Friday, June 25, 2010

That certain type of player...

I don't have a name for them. they're usually a type of power gamer and on the surface they may appear as such. They are usually mechanically interested in the system and focused on combat effectiveness. One of my friends is my prototype for this player type.

In D&D they usually build fighters of some kind. Toughness is important. In post-Arcana 1st edition they built barbarians. Or half-ogres if that was allowed. Half-Ogre barbarians were probably their favorite. Swinging a two-hander in one hand with an 18/00 STR while having 20+ hp at first level was just the top of the world to them.

In Rifts they usually built Full Conversion Borgs and typically travelled with spare suits of Borg heavy combat armor- again, toughness is important. Railguns were awesome and their ideal character was the Red Borg in that one painting. The Germany Sourcebook was their favorite in those early days because it was full of awesome Borgs and some cool power armor.

In Champions they built bricks - Armor, Forcefield, Power Defense, Knockback Resistance, usually coupled with some kind of HTH Killing attack, often with armor piercing, typically in the form of claws or a sword. It's important to be tough and to look badass. Wolverine was probably their favorite character in Marvel, but Wolverine in Colossus' body was what they wanted to play.Haymakers and move through's were their main combat maneuver. No codes against killing here, friend.

In Gamma World they went for a mutant with Force Field, some kind of ranged attack, and enhanced PS or CN. If they didn't get something like that they dumped it and played a PSH, begging for Power Armor of any flavor, a vibroblade, and a nuclear weapon - hey they wouldn't stat them if they didn't want someone to use them.

In Twilight 2000 they took Recon 80 as a starting character. Always. They were also always Green Berets, Rangers, SEALs, Force Recon, SAS, or Spetanaz. They usually carried C4 in addition to at least 3 guns and an AT weapon of some kind - and they still moved like ninjas.

In Warhammer 40,000 he likes Terminator Marines, preferably Chaos Terminator Marines because they are more badass and all spiky and stuff. Lightning Claws rocked in Rogue Trader.

In Marvel Super Heroes they were Wolverine. Or Colossus. Or Thor. Or Thing if none of those were available and maybe Wonder Man if Thing was taken. At least he had shades.

I don't know what they play in DC Heroes - we never stuck with it long enough to find out. I suspect it would be Superman. Or, more likely, Darkseid.

In Traveller their goal is to talk the DM into staring with Battle Dress and a FGMP-15, but they will negotiate down to a PGMP-13 if that's the best they can get. "But the merchant can start with a _ship_" is a common refrain here. Failing that it becomes their #1 goal to get those things as soon as possible.

In Star Fleet Battles he likes the Klingon C8 Dreadnought because Klingons are badass and the C8 is an awesome ship and one of the toughest DN's in the game.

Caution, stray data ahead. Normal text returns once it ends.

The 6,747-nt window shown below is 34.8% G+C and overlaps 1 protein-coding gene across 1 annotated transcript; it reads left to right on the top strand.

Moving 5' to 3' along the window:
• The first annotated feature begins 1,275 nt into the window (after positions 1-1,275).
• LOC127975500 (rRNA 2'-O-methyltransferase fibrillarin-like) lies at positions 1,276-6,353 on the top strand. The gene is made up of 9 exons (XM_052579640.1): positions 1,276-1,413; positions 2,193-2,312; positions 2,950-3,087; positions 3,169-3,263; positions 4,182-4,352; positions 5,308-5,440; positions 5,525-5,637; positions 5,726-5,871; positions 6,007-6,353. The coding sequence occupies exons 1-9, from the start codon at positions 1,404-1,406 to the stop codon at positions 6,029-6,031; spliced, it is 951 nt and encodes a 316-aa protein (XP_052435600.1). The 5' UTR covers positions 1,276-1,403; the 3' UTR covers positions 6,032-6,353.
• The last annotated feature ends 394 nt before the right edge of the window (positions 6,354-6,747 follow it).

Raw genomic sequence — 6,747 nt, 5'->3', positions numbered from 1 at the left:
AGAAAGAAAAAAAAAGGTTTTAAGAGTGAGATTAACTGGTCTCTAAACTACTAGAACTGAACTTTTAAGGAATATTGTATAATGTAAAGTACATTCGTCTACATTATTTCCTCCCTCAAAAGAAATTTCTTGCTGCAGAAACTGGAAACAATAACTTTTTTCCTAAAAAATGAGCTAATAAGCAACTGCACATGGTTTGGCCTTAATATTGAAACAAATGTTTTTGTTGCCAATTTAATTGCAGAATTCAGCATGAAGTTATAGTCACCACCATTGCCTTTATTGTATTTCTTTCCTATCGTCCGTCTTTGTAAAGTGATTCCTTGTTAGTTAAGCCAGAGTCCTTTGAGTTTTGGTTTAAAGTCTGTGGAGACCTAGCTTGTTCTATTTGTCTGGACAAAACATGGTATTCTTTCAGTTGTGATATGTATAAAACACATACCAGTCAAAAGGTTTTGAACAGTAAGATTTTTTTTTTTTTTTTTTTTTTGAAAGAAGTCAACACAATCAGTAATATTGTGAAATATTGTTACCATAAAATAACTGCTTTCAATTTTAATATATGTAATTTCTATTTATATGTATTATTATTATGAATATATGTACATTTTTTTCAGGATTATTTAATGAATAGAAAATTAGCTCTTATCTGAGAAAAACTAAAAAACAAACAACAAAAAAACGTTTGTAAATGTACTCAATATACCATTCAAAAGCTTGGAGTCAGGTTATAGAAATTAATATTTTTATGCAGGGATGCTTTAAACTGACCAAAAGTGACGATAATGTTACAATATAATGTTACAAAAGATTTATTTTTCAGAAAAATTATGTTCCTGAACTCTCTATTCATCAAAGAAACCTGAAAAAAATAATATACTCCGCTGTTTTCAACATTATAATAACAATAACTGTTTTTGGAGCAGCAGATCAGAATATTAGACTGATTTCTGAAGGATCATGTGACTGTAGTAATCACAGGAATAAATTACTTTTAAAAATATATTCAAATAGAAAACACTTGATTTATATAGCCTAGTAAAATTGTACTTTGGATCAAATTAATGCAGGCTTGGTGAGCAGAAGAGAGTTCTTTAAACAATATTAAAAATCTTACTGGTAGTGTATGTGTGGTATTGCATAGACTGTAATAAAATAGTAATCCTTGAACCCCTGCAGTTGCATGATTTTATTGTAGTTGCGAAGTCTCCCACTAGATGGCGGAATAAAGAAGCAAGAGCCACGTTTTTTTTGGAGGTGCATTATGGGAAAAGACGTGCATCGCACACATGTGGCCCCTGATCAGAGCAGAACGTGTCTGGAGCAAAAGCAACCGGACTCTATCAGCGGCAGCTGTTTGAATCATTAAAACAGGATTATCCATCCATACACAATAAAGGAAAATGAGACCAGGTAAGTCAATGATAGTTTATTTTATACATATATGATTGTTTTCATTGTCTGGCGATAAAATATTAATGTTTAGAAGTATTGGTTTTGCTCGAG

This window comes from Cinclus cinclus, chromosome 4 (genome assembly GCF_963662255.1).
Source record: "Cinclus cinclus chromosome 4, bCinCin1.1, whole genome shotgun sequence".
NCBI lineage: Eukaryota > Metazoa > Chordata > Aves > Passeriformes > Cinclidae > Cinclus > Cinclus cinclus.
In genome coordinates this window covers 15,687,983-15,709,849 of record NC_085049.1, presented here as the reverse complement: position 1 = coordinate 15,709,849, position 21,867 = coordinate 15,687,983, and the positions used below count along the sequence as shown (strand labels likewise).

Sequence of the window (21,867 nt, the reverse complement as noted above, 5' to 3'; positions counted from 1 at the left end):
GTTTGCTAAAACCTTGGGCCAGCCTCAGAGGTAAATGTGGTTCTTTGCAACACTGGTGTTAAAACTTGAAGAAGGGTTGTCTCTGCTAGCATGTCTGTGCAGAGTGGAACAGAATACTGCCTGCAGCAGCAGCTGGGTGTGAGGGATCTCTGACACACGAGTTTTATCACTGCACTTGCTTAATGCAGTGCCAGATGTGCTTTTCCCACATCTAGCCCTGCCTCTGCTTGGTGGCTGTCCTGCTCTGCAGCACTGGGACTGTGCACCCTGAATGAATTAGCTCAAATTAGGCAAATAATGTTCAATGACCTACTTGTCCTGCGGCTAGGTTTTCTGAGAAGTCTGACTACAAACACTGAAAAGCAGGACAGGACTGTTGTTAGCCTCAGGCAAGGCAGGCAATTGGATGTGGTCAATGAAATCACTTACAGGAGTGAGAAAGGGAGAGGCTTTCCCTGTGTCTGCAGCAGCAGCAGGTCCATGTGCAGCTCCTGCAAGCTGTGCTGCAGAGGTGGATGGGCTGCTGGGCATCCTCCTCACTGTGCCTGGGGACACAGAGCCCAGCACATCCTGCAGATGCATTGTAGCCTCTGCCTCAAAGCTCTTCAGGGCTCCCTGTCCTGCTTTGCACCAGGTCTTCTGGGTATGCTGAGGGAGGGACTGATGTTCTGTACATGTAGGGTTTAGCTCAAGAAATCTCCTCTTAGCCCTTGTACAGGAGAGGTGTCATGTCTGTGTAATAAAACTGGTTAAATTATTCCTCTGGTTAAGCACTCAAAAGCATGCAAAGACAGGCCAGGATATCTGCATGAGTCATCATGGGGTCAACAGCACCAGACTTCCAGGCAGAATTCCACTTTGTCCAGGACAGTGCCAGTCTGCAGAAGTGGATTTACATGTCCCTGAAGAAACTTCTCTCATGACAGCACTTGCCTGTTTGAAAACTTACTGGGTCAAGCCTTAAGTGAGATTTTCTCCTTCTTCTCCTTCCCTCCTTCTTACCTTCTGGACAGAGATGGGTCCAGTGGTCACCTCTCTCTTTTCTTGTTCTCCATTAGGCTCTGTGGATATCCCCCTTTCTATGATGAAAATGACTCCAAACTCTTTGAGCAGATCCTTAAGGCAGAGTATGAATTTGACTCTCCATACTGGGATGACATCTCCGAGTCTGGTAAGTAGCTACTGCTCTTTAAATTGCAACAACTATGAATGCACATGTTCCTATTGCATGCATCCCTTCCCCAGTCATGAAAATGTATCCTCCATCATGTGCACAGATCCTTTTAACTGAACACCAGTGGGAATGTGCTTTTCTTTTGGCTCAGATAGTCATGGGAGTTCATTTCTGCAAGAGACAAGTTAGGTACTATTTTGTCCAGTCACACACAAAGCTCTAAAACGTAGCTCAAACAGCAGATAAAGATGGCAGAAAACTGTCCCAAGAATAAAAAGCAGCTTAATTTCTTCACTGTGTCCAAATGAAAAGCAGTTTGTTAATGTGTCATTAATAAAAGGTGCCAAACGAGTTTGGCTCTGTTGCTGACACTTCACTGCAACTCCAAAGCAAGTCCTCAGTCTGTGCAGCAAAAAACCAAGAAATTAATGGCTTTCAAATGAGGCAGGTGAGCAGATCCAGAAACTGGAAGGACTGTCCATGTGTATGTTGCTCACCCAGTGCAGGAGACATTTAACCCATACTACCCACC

In Shadowrun they play the character with the .01 starting essence and were very excited when the cyberzombie rules came out in 3rd edition so they could finally break through the zero essence barrier. Humanity is irrelevant -being immune to Panther Cannon fire is awesome and having a reaction time so fast you can act before you even think of it is a great power.

So the defining thing here is to be tough, be able to kill things in cool ways, and to look awesome doing it. Now Paladins can do some of that but Paladins aren't cool to these guys - too many restrictions on behavior. Assassins though...

Anyway these are the surface characteristics of this player type. The real defining trait though
is best illustrated by an example from play:

Years ago I ran a Rifts campaign that lasted 15 months (no really I did). My prototypical friend was one of about 8 characters in the party on their long journey from Texas to the ruins of Detroit and back - this was my second campaign to feature PC nuclear weapon use). He was of course a full conversion Borg, straight out of the Germany Sourcebook, a Gold Borg I believe. They were finally at the outskirts of Detroit and had to pass through a graveyard to avoid being spotted by some bad guys. They encounter a normal looking human in the graveyard and ask him for directions - the guy blows them off. The Borg pops his fist-spikes, gets right up in his face, and threatens him. Said human picks up the Borg and throws him way over there wherupon the Borg, realizing he faces a vampire, hits Turbo Mode and runs right on back to camp at 100MPH. This is despite being maybe the least vulnerable character in the party to a vampire as he's mostly metal. Didn't matter- that thing might have hurt him, so he ran away.

This encounter was when it crystallized for me - the same thing had happened in several games before - he builds the toughest badass he can within the system mechanics of whatever game we're playing then proceeds to sit at the back of the party most of the time. When combat breaks out he jumps in until he takes damage of any kind and then he runs away, possibly yelling for a cleric. I've seen it in D&D, Shadowrun (think that was vampires too, and he was a cybered-out Elf), Traveller (don't want to scratch the battle dress - I think we teased him about it being more of a battle-skirt given his attitude) Gamma World, Twilight, etc. Pretty much any game we played in the 80's and 90's this player had the same character. He did play a necromancer once in 2nd edition and that partially solved the problem - he had minions he could send in to fight and some kind of teleport thing to get him out of danger if his robe got dirty in some way.

Anyway I might call this the "Power Coward" if I was pressed for a name. He's a lot like a Power Gamer but he's not interested in testing it out - he already know his creation is the baddest and he doesn't want you to scratch it or get it dirty.

Thursday, June 24, 2010

Gaming FIction Review - Swordmage